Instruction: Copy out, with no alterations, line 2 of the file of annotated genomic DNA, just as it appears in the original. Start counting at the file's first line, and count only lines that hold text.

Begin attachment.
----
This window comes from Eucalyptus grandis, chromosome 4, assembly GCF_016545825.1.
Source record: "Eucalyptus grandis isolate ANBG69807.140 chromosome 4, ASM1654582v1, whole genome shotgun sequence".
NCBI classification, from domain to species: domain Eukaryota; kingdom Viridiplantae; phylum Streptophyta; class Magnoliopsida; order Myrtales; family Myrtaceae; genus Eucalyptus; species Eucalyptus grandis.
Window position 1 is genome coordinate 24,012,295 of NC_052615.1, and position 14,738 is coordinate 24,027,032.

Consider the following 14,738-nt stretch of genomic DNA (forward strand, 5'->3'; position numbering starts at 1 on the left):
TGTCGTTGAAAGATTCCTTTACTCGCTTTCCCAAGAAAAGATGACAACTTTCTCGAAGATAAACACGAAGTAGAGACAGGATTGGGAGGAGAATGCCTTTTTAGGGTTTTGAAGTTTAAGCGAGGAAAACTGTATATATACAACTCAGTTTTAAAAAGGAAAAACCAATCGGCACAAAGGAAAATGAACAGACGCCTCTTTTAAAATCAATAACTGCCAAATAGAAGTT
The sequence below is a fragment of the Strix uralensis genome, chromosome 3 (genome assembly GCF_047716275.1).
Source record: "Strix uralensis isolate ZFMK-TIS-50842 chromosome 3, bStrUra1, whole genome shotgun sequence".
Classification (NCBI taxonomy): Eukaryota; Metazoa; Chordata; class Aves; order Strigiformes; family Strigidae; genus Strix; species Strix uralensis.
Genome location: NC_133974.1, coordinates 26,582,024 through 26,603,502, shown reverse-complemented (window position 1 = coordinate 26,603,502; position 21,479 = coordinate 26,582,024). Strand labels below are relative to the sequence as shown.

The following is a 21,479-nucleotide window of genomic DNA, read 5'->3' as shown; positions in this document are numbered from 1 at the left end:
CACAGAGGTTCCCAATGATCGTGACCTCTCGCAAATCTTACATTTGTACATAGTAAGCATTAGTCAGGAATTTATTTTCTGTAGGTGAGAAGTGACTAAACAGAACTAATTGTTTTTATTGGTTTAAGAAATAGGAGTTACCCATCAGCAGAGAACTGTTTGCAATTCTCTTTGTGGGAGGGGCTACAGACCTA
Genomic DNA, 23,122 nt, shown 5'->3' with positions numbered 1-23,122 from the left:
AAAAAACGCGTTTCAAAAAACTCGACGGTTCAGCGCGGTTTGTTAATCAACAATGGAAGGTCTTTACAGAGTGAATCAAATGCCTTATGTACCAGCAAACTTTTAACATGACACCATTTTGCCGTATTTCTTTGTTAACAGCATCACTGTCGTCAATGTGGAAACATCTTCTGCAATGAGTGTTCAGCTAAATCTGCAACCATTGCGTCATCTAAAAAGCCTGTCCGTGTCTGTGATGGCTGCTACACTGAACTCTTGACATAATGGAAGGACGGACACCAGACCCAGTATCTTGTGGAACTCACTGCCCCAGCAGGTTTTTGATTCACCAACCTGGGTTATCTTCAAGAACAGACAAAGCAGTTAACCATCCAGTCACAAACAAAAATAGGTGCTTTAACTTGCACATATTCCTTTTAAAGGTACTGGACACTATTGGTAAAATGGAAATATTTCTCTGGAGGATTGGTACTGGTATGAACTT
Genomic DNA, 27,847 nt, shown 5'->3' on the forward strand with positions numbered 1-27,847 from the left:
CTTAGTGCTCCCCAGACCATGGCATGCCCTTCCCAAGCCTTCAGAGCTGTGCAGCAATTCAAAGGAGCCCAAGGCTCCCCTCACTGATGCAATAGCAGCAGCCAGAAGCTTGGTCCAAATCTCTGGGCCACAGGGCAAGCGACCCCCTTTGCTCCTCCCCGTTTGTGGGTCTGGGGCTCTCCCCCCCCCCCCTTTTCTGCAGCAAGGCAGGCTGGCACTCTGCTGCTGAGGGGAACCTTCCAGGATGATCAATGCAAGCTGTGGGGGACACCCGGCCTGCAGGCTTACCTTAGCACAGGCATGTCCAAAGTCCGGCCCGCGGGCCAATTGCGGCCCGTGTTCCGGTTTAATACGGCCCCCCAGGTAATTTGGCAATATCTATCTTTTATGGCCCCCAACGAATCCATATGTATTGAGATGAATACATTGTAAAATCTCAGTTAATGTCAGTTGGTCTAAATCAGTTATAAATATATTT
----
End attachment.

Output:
Source record: "Eucalyptus grandis isolate ANBG69807.140 chromosome 4, ASM1654582v1, whole genome shotgun sequence".